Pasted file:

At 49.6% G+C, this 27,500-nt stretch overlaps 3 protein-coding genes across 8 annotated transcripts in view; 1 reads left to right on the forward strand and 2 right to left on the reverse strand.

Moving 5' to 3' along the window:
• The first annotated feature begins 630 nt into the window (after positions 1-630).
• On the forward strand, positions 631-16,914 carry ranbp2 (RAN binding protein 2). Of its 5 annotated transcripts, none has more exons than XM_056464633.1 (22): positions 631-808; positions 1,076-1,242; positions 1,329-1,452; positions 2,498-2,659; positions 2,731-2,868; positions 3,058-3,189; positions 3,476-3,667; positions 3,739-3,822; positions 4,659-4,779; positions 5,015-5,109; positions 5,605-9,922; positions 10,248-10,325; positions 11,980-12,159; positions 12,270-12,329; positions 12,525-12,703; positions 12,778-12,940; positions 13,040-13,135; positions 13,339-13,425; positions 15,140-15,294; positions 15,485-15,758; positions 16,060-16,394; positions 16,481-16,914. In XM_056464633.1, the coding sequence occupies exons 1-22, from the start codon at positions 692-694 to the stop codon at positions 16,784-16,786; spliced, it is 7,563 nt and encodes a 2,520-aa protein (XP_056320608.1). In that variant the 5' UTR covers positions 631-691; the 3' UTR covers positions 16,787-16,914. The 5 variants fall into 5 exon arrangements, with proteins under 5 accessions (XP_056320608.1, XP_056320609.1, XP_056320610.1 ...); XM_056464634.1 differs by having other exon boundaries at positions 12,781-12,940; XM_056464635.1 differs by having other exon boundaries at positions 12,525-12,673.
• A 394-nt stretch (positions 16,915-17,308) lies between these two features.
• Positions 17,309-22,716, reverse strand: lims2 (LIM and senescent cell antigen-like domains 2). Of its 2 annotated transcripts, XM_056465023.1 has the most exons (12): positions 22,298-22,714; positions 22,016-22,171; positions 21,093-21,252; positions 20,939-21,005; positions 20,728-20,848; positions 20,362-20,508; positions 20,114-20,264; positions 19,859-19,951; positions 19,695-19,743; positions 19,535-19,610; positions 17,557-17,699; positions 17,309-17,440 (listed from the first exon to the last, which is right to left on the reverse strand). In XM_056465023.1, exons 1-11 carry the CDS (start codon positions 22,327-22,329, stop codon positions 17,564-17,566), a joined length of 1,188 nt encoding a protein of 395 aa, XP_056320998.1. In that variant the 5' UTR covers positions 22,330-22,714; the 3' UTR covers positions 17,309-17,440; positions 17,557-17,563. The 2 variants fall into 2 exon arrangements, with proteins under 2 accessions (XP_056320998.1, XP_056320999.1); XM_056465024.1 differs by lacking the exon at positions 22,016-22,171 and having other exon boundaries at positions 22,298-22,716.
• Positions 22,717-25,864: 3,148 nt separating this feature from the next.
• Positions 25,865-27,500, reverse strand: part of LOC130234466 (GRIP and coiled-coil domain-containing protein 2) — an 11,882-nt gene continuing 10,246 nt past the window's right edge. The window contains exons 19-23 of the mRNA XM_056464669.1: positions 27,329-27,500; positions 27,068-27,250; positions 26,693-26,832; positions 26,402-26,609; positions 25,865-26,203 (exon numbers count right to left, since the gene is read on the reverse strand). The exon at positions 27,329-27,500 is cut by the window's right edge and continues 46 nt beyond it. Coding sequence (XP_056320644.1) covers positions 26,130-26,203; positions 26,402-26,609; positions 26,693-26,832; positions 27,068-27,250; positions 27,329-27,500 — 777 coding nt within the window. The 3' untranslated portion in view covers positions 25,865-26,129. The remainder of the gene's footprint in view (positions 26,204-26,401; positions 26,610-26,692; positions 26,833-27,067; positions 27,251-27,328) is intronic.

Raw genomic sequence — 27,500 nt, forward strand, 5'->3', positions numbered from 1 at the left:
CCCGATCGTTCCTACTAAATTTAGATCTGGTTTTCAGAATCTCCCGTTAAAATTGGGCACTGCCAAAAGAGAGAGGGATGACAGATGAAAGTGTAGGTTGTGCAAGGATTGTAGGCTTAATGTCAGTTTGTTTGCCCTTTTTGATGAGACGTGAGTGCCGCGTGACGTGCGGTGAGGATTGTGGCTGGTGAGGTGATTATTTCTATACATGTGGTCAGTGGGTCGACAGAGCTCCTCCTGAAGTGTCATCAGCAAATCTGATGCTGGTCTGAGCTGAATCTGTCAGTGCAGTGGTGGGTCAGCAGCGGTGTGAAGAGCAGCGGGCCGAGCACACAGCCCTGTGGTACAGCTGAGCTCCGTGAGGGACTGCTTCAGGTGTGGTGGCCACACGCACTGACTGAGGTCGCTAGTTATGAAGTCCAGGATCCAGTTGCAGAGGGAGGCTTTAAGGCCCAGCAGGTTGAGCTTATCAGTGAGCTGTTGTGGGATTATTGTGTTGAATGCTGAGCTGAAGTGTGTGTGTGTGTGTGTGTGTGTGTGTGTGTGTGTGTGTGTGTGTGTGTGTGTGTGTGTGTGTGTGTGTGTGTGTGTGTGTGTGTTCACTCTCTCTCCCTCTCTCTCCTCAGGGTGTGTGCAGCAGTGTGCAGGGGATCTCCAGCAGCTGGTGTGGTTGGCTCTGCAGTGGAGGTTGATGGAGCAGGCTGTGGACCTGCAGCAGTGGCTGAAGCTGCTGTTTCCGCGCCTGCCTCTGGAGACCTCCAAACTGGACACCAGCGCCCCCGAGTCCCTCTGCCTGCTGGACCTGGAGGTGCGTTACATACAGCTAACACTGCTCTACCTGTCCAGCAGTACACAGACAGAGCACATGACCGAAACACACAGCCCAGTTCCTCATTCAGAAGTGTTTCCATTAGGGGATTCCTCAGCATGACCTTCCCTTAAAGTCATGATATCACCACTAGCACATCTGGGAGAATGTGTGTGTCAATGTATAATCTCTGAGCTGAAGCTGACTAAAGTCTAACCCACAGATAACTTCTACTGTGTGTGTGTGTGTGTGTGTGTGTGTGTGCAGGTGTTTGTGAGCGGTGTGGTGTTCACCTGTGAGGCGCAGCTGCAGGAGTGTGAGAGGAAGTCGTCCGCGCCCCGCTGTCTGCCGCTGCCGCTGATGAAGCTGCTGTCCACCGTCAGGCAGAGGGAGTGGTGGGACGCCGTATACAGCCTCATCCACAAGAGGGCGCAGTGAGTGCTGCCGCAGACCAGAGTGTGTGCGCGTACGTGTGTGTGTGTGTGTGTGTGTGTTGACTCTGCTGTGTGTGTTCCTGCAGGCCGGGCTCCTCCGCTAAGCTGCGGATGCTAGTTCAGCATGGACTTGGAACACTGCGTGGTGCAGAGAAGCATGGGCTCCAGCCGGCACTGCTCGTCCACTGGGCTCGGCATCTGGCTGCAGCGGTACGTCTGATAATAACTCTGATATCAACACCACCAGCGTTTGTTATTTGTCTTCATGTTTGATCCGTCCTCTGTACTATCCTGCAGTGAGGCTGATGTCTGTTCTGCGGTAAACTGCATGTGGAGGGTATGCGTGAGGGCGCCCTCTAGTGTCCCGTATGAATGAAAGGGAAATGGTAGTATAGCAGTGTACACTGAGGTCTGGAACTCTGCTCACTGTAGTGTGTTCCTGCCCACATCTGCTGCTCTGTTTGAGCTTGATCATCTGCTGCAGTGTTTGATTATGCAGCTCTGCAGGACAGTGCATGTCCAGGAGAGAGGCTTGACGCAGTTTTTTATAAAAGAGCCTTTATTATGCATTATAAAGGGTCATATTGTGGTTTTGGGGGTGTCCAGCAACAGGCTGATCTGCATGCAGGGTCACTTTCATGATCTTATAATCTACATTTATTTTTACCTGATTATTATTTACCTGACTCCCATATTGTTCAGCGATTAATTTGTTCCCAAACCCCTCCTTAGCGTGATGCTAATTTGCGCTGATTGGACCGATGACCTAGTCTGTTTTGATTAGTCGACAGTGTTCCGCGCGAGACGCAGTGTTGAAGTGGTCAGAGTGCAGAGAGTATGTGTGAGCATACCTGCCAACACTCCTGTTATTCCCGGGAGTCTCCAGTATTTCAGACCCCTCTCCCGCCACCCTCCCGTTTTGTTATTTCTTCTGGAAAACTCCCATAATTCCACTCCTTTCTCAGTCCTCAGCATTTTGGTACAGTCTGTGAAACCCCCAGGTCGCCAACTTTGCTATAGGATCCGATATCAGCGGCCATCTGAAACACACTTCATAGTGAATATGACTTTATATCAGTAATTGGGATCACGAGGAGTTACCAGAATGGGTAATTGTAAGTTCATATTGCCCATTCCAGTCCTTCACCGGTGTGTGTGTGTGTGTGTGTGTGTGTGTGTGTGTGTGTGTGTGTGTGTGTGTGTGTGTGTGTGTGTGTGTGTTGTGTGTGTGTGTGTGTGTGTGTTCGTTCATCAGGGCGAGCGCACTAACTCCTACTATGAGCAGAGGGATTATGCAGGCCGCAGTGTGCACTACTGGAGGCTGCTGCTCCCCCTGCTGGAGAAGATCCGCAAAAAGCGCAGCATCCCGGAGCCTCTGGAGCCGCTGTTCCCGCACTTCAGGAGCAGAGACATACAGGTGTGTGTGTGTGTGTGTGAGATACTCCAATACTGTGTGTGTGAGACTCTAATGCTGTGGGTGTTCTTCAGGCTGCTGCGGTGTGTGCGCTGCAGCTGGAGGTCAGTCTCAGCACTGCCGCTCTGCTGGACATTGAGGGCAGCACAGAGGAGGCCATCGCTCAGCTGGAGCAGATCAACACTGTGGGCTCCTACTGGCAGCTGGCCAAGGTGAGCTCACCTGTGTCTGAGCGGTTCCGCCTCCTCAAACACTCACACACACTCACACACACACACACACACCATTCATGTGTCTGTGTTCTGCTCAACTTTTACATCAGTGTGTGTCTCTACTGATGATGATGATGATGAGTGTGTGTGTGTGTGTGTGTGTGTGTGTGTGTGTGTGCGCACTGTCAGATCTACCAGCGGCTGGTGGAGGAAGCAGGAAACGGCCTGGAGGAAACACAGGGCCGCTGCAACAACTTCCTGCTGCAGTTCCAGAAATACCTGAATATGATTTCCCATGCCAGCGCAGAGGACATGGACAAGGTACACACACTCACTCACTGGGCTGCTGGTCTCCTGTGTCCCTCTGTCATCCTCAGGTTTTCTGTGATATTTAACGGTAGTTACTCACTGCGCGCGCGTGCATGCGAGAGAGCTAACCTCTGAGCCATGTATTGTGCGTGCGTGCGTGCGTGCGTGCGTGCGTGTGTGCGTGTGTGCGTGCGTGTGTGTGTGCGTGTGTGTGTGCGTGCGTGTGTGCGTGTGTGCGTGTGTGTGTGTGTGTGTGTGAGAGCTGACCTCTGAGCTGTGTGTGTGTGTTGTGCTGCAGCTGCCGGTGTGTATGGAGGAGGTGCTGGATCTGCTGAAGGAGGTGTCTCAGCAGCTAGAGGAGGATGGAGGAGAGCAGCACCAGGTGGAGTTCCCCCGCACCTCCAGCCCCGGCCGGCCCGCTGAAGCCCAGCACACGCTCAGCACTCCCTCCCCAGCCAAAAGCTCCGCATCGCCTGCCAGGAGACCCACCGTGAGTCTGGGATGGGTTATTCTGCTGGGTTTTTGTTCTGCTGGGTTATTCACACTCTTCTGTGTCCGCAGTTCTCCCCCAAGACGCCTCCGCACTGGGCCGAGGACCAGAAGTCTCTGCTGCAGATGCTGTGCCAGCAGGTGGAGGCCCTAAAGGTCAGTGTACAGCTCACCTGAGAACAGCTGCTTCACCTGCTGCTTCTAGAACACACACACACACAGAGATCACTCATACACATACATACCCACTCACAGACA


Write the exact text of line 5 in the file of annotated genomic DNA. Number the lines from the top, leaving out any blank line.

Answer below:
• A 394-nt stretch (positions 16,915-17,308) lies between these two features.